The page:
Your friend just bought a house. A nice house. A REALLY nice house. Now you’re curious. What did they pay for it? Did they pay the listing price? Did they get a great deal on a foreclosure? Good manners dictate it’s not polite to outright ask what someone paid for a house, so what do you do? Stalk them on the internet. Websites like ZILLOW.COM or REALTOR.COM allows you to look up the address and see what the home sold for. It’s easy, discreet, and gives you a little thrill of being sneaky. logo

You’re not alone. A recent poll of over five hundred homeowners done by Branded Research on behalf of REALTOR.COM found that 52% of the people polled admitted they engage in this innocent form of snooping to get the goods on friends homes.

Mostly this is pretty innocent stuff. People are curious creatures and we like to know things and the internet is the greatest research tool ever created. It’s easy to find out what a home is worth, what someone paid for it, even the taxes on the property. It can be fun, and a little naughty knowing what someone paid for a home and it gives you a glimpse into their net worth. An added bonus is this can be valuable info if you are in the market for a new home as well.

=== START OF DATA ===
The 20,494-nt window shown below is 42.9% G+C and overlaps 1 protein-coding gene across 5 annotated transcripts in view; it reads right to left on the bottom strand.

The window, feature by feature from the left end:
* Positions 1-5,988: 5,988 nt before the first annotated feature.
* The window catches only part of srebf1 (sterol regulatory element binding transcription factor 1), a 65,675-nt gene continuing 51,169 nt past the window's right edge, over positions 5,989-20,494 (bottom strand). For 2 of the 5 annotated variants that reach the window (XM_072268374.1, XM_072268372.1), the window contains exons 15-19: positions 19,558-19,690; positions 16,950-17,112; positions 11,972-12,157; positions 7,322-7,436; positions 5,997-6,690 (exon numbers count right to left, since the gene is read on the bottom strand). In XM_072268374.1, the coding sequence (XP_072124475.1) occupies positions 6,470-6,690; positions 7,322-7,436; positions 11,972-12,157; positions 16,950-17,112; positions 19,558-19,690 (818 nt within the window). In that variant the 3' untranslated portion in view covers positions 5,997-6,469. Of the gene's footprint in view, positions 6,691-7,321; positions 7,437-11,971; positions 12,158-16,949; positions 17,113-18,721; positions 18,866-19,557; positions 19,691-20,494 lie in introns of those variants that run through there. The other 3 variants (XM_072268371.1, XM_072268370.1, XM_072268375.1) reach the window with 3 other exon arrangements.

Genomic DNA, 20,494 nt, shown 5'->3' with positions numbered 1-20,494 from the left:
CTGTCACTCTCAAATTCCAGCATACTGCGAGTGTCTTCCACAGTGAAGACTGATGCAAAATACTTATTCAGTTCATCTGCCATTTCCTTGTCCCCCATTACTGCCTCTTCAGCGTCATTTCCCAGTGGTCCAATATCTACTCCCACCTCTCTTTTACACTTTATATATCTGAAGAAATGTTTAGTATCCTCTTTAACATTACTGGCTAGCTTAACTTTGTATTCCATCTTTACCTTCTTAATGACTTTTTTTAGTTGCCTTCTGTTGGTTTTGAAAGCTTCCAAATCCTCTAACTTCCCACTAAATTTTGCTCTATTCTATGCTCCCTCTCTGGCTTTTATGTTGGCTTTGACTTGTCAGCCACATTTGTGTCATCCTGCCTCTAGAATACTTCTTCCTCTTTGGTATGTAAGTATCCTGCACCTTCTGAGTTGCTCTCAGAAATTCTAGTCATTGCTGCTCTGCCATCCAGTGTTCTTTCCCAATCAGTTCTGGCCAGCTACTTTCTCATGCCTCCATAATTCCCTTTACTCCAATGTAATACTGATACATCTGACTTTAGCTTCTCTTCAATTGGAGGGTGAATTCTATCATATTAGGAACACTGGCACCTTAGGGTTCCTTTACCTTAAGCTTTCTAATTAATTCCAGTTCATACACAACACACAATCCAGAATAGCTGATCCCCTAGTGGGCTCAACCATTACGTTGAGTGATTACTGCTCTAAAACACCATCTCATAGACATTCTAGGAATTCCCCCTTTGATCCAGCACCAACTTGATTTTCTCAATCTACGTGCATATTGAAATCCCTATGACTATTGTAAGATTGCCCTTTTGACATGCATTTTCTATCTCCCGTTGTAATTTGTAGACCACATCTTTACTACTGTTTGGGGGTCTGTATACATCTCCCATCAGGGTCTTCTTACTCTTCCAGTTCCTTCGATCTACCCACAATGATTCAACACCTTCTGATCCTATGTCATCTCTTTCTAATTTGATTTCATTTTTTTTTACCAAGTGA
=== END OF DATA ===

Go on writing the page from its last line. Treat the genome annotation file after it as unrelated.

It will come as no surprise that this breaks down into age groups. Captain Obvious will quickly point to people who are in the prime homebuying age of 35-44. Well, duh. In fact, it was a whopping 76% of the people polled.  

Another age group that admitted to snooping on their friends real estate secrets is the 25-34 age group with a 72% score.

The folks least likely to engage in online real estate stalking are the 65+ set. They’re too busy hiking their pants up to their chest, playing golf and complaining about the government.

Here’s something to chew on. People in the western U.S. are much more likely to run a Google search on their friends, coming in at a 59% admittance compared to the folks in the northeast, who are probably just trying survive another New England winter. Those ever-polite midwesterners were the least likely to snoop around, they are busy growing corn.


Of course, all of this stuff is completely legal. After all, the websites in question are both sales sites and research tools that help both buyers and sellers find each other, they are free and can be used by anyone.

Before you go into all-out spy mode take a moment to ponder what you are going to do with the info before you cyber-sleuth. You may need to catch yourself before you go spouting off what everyone paid for their houses at the next office party.

If you feel creepy about spying on your friends through these sites then man up and ask them about the prices on the homes in their neighborhood. You don’t need exact prices, as price ranges are ambiguous enough to give you a ballpark idea.

If you’re interested in selling your home The Hansen Team will work with you setting a fair price for your home to attract buyers. If you need to buy we can find a home in your price range in the area you wish to live. And we won’t have to stalk anyone to do it.